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The first professional job I ever had was teaching sexual health part-time at a nationally recognized non-profit.  I traveled a short 20-minute commute outside of the city into the surrounding suburbs, but the differences between the two areas were like night and day.  As I breezed along the expressway every morning and left the busy hustle and bustle of the inner city behind, I would always look at the opposing traffic braking and beeping loud and do a happy little shoulder-lean to my music over the fact that I didn’t have to be stuck in that mess everyday anymore.  When I got off at my exit, it was clear that I wasn’t in Kansas anymore; the most popular spot in an area of all interstate and backwoods was the local Wal-Mart.

I was definitely out of my element, but I didn’t feel the urge to hightail it back to the city so I could be surrounded by people who looked like me and spoke like me. I embraced the duality that had just become my personal and professional life.  This particular position meant that I was included in the administrative level of the organization, and surprisingly, I didn’t notice that not only was I one of the youngest employees on this level, but also the darkest.  As I entered community meetings and corporate conferences, I knew based on my appearance alone that people thought I looked more like the young women I was teaching more than a facilitator.  Still, I wasn’t uncomfortable, and even though I may have looked like I should be asking the questions instead of answering them, I knew that I belonged in those meetings.  I’m educated, professional and damn good at what I do.

One of the things that I strive for in my career is to challenge young people to step outside of the world they know.  So many young people are afraid to leave the 10 blocks of their neighborhood and unfortunately for some, that means that the only thing they will ever see are a lot of the same, whether that includes hustlers, baby mommas, crime, poverty–whatever.  My parents always gave me a certain pride about my community, but they also made my childhood rich with experiences that took me outside of my familiar surroundings.  As a result I feel just as comfortable at the block party BBQ as I do at a black tie gala.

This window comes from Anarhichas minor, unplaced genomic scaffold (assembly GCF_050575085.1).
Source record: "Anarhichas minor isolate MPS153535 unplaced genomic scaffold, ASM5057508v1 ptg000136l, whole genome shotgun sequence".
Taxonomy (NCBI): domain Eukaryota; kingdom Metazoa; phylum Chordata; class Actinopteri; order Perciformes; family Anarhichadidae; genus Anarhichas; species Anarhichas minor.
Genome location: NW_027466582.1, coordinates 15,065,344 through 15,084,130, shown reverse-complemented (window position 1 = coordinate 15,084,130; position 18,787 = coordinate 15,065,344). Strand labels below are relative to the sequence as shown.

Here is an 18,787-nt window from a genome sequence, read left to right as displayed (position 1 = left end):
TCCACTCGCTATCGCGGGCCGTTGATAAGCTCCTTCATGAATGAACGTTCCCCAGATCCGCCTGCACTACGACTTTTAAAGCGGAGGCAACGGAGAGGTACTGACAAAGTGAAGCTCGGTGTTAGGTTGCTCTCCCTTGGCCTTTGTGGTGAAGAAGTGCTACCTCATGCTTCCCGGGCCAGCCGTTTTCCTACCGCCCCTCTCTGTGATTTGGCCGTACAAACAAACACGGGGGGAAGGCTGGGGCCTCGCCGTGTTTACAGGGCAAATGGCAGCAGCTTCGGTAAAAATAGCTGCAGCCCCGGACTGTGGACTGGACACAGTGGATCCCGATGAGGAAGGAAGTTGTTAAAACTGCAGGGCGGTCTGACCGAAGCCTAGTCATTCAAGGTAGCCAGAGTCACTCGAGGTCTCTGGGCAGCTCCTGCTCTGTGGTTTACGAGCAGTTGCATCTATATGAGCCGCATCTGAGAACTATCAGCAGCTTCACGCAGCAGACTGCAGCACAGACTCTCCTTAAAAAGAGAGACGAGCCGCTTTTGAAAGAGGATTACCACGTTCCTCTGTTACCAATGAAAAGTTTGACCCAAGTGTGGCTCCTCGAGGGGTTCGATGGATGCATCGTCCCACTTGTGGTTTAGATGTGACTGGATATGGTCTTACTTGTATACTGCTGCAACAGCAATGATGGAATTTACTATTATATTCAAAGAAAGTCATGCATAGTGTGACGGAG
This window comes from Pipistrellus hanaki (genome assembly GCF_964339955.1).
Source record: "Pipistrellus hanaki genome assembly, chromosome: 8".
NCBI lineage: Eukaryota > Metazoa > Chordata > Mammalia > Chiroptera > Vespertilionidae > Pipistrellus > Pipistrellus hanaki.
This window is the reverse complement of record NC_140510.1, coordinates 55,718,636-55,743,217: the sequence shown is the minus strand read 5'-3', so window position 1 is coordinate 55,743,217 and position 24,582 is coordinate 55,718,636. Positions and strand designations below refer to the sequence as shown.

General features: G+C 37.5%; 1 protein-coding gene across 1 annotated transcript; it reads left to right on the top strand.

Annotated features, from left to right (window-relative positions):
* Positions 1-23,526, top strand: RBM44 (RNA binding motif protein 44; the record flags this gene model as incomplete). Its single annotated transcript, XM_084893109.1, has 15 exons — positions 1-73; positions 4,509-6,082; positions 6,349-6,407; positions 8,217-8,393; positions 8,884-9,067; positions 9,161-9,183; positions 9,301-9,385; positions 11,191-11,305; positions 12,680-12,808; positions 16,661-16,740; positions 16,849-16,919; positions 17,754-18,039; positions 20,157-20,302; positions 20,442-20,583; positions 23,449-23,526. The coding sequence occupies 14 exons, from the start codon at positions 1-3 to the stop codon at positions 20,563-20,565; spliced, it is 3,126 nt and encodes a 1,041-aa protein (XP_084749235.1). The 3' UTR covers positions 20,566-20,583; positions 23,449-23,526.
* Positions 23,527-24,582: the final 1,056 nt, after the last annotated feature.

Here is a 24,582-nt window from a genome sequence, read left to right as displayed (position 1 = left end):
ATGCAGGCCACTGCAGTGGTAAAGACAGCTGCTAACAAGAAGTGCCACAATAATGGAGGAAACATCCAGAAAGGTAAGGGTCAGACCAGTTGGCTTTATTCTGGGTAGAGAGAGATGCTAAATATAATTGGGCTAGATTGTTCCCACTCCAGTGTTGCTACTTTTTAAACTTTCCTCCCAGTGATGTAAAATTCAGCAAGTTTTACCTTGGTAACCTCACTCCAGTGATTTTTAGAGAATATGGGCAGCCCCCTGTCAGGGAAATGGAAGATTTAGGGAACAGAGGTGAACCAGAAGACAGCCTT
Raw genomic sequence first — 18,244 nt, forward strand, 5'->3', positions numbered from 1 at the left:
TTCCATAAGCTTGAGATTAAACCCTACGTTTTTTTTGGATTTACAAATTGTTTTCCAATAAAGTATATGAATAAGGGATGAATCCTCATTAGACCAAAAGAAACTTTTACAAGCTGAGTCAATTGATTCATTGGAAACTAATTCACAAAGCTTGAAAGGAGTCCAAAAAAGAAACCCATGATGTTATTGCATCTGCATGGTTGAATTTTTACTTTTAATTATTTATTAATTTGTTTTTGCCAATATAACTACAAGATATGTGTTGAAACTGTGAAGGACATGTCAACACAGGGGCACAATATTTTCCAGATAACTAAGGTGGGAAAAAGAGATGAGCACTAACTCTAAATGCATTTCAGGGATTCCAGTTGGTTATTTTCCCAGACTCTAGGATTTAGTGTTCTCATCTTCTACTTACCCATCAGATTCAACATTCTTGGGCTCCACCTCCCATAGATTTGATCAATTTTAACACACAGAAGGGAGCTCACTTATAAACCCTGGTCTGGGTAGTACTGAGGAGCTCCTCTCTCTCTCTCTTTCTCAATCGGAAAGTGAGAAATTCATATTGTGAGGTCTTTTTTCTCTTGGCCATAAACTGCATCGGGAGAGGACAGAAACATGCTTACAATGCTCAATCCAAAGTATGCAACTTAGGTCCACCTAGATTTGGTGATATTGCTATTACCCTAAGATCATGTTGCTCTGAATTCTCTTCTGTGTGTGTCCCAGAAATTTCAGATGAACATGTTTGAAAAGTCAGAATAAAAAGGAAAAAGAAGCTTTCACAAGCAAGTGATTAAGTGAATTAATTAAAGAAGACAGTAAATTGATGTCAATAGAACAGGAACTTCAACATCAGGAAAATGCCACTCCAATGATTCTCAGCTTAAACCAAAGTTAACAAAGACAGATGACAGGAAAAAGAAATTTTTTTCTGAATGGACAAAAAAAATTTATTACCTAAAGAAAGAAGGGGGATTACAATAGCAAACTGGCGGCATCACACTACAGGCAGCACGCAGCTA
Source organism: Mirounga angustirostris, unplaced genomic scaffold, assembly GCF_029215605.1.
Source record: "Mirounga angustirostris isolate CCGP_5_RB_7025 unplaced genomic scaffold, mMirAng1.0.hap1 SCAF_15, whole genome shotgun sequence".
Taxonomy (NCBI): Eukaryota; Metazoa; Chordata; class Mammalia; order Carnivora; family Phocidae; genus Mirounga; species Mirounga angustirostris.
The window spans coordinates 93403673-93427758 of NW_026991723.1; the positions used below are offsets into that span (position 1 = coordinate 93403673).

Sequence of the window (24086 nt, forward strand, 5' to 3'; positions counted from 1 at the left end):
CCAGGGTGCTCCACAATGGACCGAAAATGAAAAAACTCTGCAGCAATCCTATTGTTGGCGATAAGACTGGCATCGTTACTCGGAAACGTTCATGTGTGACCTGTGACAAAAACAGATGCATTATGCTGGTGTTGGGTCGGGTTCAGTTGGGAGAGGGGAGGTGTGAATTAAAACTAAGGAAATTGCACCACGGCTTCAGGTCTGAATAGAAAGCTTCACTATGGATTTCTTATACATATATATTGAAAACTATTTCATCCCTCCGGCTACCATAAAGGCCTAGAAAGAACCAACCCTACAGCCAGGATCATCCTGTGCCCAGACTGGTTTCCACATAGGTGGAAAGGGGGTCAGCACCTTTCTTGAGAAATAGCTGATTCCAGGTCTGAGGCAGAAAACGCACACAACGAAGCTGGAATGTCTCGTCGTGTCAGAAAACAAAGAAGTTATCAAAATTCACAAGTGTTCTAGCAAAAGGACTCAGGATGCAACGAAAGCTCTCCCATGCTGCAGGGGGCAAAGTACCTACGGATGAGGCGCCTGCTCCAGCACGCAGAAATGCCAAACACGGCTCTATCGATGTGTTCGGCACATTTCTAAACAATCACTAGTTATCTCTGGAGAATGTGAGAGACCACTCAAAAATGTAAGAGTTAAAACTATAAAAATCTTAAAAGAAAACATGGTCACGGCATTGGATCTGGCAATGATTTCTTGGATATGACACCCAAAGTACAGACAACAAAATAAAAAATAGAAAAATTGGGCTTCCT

But I’ll never forget a class I once observed. While a co-worker and I discussed the different opportunities students would have to visit places like the zoo and the art museum, the first question one young lady asked was, “Will there be white people there?”  As we went on to discuss why this was her primary concern, she went on to reveal that she had never been an actual victim of racism, but simply felt like she didn’t belong and wasn’t comfortable around them.

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